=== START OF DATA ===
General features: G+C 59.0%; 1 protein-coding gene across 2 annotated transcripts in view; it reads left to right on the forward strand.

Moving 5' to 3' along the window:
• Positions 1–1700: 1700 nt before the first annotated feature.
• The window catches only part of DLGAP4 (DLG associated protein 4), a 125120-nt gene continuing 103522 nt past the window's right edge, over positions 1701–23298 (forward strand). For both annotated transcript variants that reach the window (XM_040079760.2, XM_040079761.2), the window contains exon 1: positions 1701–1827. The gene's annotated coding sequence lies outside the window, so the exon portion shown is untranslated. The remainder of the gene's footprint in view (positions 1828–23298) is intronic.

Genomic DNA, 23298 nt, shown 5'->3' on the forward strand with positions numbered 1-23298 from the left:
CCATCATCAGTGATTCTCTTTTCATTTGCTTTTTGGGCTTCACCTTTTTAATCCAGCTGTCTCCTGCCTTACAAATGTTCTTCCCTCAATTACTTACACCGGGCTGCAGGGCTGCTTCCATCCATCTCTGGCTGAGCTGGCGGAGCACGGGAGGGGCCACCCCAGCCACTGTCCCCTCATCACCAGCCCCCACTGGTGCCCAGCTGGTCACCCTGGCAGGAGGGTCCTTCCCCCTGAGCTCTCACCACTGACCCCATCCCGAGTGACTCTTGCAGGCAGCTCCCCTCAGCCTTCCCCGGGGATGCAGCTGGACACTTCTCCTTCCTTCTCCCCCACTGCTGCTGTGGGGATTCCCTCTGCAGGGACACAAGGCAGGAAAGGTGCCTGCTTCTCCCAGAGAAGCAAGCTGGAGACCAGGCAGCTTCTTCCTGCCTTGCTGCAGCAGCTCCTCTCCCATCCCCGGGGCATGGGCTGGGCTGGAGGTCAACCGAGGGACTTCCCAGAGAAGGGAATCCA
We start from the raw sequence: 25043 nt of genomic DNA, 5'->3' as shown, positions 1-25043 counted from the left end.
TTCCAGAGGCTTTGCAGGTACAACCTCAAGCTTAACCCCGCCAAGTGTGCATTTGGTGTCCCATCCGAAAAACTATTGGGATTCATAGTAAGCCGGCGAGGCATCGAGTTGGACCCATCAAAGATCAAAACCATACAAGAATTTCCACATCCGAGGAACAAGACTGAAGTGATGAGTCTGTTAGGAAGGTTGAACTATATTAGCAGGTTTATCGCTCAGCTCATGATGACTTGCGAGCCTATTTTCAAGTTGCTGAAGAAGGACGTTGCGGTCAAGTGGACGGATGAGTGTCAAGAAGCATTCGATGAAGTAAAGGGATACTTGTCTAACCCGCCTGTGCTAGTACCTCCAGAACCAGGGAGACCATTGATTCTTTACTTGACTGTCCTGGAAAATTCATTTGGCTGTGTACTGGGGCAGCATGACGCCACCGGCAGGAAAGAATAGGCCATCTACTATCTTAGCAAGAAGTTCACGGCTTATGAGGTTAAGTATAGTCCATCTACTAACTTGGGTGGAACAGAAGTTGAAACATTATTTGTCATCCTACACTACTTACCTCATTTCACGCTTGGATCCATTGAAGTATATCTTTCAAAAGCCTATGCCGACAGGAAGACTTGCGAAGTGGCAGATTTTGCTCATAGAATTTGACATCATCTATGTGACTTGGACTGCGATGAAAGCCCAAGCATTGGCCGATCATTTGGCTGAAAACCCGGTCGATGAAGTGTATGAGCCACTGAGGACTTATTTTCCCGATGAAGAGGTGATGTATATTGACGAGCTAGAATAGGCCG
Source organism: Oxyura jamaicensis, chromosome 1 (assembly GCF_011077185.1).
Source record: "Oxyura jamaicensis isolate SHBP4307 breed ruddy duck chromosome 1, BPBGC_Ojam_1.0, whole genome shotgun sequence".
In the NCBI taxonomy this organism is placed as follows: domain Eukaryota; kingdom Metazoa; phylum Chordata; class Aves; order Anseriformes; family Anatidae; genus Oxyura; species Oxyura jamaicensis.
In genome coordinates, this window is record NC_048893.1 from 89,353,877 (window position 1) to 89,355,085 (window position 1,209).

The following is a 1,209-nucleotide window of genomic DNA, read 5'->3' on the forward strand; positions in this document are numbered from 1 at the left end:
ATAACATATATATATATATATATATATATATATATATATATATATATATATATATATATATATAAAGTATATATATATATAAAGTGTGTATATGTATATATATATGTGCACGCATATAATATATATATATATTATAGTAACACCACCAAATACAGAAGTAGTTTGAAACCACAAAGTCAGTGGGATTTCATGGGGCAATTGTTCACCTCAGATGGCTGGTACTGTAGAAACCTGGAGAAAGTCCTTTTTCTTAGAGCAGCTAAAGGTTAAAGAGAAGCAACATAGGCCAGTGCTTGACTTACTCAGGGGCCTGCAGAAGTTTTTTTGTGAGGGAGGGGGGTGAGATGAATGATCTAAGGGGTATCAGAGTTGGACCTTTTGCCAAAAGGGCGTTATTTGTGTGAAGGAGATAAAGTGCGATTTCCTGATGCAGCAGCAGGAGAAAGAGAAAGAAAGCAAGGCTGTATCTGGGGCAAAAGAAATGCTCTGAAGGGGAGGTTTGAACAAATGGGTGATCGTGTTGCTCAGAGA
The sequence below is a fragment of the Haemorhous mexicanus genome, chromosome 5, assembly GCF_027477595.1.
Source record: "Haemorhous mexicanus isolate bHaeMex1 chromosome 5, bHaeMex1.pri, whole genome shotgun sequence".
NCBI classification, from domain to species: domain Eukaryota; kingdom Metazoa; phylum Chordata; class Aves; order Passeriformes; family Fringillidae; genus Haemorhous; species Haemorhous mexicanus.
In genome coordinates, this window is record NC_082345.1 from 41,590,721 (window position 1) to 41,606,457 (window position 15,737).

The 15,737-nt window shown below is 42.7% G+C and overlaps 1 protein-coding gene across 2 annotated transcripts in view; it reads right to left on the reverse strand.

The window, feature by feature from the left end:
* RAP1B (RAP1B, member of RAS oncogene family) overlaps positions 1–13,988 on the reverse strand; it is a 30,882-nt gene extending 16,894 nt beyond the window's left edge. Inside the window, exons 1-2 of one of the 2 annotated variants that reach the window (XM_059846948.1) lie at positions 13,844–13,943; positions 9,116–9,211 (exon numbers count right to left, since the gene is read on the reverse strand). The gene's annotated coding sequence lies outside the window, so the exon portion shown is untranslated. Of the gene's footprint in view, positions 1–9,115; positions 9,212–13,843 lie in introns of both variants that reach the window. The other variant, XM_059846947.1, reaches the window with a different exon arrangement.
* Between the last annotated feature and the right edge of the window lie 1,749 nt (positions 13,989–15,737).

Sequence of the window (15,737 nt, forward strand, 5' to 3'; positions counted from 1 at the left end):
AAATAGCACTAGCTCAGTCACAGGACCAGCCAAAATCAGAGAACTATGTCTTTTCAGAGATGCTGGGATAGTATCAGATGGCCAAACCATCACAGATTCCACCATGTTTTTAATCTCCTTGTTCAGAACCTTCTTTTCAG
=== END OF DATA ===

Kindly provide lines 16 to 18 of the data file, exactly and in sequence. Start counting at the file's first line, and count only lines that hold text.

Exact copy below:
Source record: "Haemorhous mexicanus isolate bHaeMex1 chromosome 5, bHaeMex1.pri, whole genome shotgun sequence".
NCBI classification, from domain to species: domain Eukaryota; kingdom Metazoa; phylum Chordata; class Aves; order Passeriformes; family Fringillidae; genus Haemorhous; species Haemorhous mexicanus.
In genome coordinates, this window is record NC_082345.1 from 41,590,721 (window position 1) to 41,606,457 (window position 15,737).